Bureau Waardenburg
Varkensmarkt 9
4101 CK Culemborg
the Netherlands
T: +31 (0) 345 512710
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eDNA en Barcodering bij ecologisch onderzoek
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eDNA and barcoding in ecological research

eDNA and barcoding is becoming more widely used in ecological research and monitoring.

Bureau Waardenburg has experience of eDNA sampling and uses this method in monitoring for range of species. Barcoding is a technique used in the identification of certain species and is used to compliment eDNA sampling.  

eDNA

eDNA as a survey method allows species to be identified on the basis of residual DNA present in the water or soil. This method limits disturbance to the animals and their habitats and is often more efficient than traditional surveying methods. We use eDNA sampling for species such as loaches, great crested newt and water shrew and even crayfish.

We have recently used so-called meta-barcoding to generate lists of species present. This method is particularly useful for uncovering the presence of species that are difficult to detect with traditional methods or that require labour intensive surveying.

Barcoding

DNA-barcoding is used to identify species from parts of DNA. In animals the CO1 gene is used. The order of the base-pairs gives rise to the term barcoding. Comparison of this barcode with a reference collection allows the identification of species. The NCB Naturalis has a collection of databases for these reference materials and Bureau Waardenburg is involved as coordinator for various macrofauna groups.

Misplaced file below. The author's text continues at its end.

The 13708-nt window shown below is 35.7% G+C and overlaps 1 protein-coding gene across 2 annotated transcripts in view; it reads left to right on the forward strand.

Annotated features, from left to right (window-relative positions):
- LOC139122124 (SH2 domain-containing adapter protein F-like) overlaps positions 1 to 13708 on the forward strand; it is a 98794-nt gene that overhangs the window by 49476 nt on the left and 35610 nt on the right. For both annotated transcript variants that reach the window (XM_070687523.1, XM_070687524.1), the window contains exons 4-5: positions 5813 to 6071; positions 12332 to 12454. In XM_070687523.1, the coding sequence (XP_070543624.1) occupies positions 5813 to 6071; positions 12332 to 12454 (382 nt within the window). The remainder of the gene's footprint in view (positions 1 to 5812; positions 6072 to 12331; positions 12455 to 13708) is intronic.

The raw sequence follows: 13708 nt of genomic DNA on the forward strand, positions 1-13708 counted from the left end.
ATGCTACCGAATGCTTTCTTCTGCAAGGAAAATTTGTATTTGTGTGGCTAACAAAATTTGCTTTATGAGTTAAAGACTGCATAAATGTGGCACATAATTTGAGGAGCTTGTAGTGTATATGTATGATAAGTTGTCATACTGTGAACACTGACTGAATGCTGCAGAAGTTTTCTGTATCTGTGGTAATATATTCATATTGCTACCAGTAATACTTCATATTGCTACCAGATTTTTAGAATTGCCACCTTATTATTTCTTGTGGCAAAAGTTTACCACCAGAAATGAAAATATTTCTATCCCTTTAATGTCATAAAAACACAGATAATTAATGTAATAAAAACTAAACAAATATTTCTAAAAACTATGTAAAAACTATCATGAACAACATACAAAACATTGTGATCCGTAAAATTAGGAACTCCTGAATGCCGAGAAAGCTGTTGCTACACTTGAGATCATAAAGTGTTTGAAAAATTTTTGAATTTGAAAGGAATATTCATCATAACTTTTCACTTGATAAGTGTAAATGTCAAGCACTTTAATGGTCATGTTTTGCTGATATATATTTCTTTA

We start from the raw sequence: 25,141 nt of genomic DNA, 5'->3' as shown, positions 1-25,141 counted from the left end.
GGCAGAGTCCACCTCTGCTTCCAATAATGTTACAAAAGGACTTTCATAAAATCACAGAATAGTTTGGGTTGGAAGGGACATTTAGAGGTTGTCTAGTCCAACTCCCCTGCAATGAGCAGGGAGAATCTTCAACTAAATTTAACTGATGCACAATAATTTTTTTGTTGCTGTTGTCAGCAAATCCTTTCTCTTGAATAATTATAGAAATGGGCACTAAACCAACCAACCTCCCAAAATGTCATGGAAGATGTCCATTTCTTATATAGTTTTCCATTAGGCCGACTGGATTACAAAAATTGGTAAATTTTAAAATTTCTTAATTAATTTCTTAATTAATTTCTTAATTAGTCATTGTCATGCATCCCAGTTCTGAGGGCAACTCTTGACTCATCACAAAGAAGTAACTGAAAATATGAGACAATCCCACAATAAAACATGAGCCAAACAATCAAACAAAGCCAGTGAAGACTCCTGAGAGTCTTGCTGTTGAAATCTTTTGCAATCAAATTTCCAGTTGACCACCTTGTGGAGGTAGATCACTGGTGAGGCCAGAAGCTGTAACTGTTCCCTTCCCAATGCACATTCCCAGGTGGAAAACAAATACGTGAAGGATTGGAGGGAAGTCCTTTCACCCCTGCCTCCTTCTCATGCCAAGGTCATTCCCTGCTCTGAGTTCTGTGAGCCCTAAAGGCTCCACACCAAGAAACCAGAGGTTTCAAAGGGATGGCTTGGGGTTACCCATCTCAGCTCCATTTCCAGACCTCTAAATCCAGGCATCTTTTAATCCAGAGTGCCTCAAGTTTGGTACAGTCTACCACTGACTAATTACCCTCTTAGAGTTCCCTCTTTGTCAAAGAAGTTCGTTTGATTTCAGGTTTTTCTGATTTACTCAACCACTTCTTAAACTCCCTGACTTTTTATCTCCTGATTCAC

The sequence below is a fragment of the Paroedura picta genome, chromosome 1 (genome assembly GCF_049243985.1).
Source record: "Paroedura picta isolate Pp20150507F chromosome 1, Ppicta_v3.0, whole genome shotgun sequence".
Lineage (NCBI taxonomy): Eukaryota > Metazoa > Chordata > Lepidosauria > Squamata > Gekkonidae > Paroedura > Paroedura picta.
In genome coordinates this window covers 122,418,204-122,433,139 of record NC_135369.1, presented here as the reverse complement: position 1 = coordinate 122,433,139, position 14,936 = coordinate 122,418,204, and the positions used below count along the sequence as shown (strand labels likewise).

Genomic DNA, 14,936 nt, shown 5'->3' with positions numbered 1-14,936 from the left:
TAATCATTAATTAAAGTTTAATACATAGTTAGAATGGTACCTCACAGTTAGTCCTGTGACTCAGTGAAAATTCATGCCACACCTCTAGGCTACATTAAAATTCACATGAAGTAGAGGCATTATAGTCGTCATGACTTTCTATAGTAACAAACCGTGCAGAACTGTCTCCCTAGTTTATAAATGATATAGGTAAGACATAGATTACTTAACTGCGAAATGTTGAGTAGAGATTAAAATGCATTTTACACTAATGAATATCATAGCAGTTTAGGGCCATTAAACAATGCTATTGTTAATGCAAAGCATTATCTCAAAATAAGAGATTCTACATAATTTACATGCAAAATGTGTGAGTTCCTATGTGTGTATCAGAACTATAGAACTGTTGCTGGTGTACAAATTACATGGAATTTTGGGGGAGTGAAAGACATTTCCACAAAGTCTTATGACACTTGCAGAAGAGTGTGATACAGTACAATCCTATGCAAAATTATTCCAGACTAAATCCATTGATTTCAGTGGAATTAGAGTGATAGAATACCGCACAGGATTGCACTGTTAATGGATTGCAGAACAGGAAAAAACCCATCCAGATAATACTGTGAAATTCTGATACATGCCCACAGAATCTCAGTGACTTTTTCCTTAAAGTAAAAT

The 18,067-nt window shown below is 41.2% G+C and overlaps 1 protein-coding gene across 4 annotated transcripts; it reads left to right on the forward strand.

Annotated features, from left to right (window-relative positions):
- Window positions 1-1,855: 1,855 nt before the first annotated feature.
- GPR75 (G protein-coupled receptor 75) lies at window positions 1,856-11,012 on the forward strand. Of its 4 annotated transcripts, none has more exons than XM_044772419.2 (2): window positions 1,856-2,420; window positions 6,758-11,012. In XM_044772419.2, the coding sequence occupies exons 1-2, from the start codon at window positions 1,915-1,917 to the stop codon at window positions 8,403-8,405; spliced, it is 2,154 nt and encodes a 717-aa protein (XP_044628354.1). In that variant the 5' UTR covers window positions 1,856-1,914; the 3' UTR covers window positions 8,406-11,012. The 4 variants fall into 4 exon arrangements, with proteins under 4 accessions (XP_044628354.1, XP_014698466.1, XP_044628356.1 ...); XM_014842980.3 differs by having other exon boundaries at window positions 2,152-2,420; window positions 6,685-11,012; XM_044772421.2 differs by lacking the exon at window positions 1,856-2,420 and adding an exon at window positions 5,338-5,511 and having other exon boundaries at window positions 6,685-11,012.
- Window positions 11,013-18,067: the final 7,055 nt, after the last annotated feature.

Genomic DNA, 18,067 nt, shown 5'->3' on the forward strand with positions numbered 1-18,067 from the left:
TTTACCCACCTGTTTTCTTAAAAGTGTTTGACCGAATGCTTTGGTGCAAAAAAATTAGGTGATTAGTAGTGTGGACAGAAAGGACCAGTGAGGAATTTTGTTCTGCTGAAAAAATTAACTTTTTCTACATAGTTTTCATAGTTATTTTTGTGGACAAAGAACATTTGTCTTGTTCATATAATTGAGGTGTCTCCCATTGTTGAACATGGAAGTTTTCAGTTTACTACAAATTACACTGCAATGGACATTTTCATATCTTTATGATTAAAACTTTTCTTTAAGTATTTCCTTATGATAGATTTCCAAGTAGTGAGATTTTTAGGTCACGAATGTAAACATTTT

Barcoding is used for the identification of species that would otherwise be difficult to identify from physical characteristics, such as Wolffia (duckweed species) and the banana slug.

Crayfish plague and bat droppings

Besides the current applications there are a range of potential uses for this technique. Together with Charles University (Prague) and Wageningen University and Research centre (the Netherlands) we have shown the presence of crayfish plague in the Netherlands. Furthermore, we use DNA to identify bat species from their droppings. 

If you have ideas for using molecular techniques then we would be happy to discuss this with you.